Of course, Germanic belief was a holistic belief system, which certainly marked the distinction between “what is set aside as sacred” and “what exists in the world of men”. Our limited modern vocabulary and intimate cultural familiarity with the proselytizing, would-be “universalist” religions, often leaves us unfit to the task of defining, or even understanding, intuitively, “ethno-cultural” or “heathen” belief systems.
The basic distinction our ancestors noted was between the innangeard (the community) and the utangeard (outside the community), from which point the innangeard could be further “divided” into the “esegeard” (Asgard, the divine community) and “middangeard” (Midgard, the mortal community). As such, it is true that they really had no sacred-profane dichotomy, but rather dealt in terms of wih (the sacred, that which is set apart), holy (the sanctified community), and unholy (profane, outside the community). They understood that holiness — which stems from the same native Germanic root as such other Modern English words as whole and health — was the temporal product of the hallowing power of wih. As such, holiness, the product of the consecrating power of the gods, can be seen as the totality of a community’s ethno-culturo-historical identity … as we can see in the Tacitus’ comments on the ethno-genesis myth of the Germanic peoples, in the Eddic myths of Creation and the shaping of Ask and Embla, in the Rigsthula and various king-myths and genealogies, as well as the various “hero myths” (and/or indications there of) that show such things as language or mead or letters or beauty, etc. as having a “divine” or “sacred” origin.
In short, our native culture is, not a wih thing by any means — which is what we would deem to be properly “religious” and so the prime concern of priests — but rather a holy thing. It is whole. The great mystery of divinity given temporal form.
That said, if one was a good community member and participated in the community’s rituals/identity, then, at least within the context of Germanicism, it really didn’t matter what god or gods an individual did or didn’t pray to; as the experience of the first Catholics and Catholic missionaries among our ancestors, who generally extended to them every hospitality, clearly attests. And afterall, the focus wasn’t the maintenance, growth and development of the individual — bad apples were jettisoned rather than indulged — but rather the maintenance, growth and development of the community itself. If the community was strong and healthy, it follows that the generations that spring from it will also be strong and healthy; while any rot would of course have to be prune off lest it spread to the entire community.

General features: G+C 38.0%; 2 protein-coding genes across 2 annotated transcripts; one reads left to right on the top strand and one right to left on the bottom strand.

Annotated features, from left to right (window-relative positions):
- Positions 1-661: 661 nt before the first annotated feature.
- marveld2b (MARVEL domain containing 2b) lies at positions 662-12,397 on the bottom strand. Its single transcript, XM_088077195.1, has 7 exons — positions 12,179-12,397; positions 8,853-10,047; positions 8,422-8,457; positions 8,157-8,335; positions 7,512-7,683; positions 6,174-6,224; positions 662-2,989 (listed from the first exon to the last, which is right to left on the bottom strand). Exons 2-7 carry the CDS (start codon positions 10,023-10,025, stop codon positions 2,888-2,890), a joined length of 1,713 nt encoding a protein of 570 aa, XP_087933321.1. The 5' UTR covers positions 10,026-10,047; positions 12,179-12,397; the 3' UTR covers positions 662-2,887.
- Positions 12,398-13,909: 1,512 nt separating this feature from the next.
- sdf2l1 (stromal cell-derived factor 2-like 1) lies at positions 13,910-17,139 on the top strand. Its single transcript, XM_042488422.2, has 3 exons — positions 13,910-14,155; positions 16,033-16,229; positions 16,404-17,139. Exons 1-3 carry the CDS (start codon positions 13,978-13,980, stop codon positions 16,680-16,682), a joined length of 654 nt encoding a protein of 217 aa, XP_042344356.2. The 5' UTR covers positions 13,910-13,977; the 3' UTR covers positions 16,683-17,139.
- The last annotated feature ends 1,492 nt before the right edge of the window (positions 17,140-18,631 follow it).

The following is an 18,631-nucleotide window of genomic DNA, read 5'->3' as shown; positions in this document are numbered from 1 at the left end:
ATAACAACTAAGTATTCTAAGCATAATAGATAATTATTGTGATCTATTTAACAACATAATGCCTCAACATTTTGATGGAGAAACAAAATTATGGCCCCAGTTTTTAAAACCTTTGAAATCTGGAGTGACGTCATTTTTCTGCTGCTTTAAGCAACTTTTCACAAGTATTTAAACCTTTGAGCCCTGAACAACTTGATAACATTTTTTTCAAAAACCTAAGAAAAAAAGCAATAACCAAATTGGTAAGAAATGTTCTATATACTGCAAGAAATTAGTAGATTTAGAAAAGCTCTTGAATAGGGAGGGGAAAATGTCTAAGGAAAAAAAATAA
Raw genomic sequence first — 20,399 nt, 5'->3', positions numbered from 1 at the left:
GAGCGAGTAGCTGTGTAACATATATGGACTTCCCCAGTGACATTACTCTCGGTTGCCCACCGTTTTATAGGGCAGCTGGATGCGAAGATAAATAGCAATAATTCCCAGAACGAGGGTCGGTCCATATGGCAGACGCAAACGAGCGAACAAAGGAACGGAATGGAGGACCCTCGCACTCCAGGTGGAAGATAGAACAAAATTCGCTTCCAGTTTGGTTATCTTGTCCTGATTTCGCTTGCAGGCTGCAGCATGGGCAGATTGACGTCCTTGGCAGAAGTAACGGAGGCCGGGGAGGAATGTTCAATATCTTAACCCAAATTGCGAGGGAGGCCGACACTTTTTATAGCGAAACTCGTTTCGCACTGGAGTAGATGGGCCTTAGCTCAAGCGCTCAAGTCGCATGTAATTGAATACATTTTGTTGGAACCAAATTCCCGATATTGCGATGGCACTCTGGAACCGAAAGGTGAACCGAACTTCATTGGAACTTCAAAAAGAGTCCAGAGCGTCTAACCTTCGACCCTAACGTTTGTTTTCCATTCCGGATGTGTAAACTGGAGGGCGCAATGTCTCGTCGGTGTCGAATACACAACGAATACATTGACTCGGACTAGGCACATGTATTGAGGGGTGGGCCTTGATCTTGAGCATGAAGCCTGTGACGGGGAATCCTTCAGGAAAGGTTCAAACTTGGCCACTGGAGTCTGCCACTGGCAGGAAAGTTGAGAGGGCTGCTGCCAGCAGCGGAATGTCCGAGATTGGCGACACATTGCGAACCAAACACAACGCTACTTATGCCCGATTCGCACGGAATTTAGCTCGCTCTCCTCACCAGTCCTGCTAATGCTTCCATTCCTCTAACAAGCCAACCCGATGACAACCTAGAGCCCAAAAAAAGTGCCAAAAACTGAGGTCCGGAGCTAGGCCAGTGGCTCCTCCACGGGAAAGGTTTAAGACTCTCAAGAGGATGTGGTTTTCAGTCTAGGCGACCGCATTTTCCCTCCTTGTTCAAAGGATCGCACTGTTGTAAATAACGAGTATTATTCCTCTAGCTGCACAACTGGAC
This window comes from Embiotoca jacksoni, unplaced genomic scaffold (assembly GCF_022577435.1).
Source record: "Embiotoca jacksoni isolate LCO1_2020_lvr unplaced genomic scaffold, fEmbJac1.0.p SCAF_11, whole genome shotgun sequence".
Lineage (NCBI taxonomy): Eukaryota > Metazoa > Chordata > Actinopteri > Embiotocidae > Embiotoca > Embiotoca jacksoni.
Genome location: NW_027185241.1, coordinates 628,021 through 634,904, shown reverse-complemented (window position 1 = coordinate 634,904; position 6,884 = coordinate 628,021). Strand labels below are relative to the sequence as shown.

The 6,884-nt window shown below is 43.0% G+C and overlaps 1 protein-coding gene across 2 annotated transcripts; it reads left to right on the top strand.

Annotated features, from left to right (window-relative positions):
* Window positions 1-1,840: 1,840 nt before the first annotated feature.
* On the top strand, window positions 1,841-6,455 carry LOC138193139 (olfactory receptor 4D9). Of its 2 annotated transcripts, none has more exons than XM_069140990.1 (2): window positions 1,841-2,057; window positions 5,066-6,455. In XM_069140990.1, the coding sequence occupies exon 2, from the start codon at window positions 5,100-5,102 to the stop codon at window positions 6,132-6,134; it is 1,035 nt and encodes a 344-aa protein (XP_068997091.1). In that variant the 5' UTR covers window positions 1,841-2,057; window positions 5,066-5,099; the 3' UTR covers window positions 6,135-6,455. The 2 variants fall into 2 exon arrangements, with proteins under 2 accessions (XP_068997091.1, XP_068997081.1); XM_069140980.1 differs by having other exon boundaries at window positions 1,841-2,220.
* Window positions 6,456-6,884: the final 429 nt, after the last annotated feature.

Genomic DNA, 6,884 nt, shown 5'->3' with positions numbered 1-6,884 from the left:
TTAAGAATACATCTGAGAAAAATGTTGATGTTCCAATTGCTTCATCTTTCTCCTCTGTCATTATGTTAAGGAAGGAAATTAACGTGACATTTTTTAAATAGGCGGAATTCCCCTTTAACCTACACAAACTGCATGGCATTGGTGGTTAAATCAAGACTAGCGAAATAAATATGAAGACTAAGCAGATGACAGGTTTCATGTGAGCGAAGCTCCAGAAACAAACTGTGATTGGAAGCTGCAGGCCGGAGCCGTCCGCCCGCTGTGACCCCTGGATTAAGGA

Indeed, hearkening back to the early Christian-Germanic relations once again, one can see that a refusal to participate in the big rituals of the community, namely the sacral feast and/or toasts, by consuming at least a morsel/draught, was, at times, a big no-no among out ancestors. We see this as early as the Migration Age Goths (eg. Sabas) to as late as the Viking Age Norwegians (eg. Hakon the Good). We see it inverted among the Anglo-Saxons, where the missionary Mellitus was driven from Essex for refusing to share his own “sacred feast” with the 3 brother-kings that reigned there (as the missionary did with their convert father), and we see it early in Christianity’s history with the Romans as well. And really, if you are in a community, but have no interest in taking part in it’s identity, one has to wonder, what are you doing there??? Other than “perhaps” intending to subvert it?
Personally, I have for a very long time now said that I would rather the company of a Christian or atheist with strong Germanic values and cultural background than a (self-proclaimed) “Heathen” who might certainly, ahem, “have the (names and stories of the) gods”, but who would be utterly unrecognizable to our common ancestors. People are too preoccupied with “the gods”, ie. myths/fantasy-tales. And indeed without an understanding of the culture that supported those myths, from which the myths evolved, a person is going to “read them wrong” every time. Well, a lot of the time, and in regards to all of the finer points anyway.
In the final analysis, I personally would have to say that a person can certainly be a, ahem, “viking” without being preoccupied with priestly matters. One could in fact say that you were primed for it at birth. And remember, your heritage is your heritage. Would you ask your neighbor for permission to collect the inheritance your grandfather left for you? Would you neglect it because of the mockery some other made of the inheritance they received from their grandfather?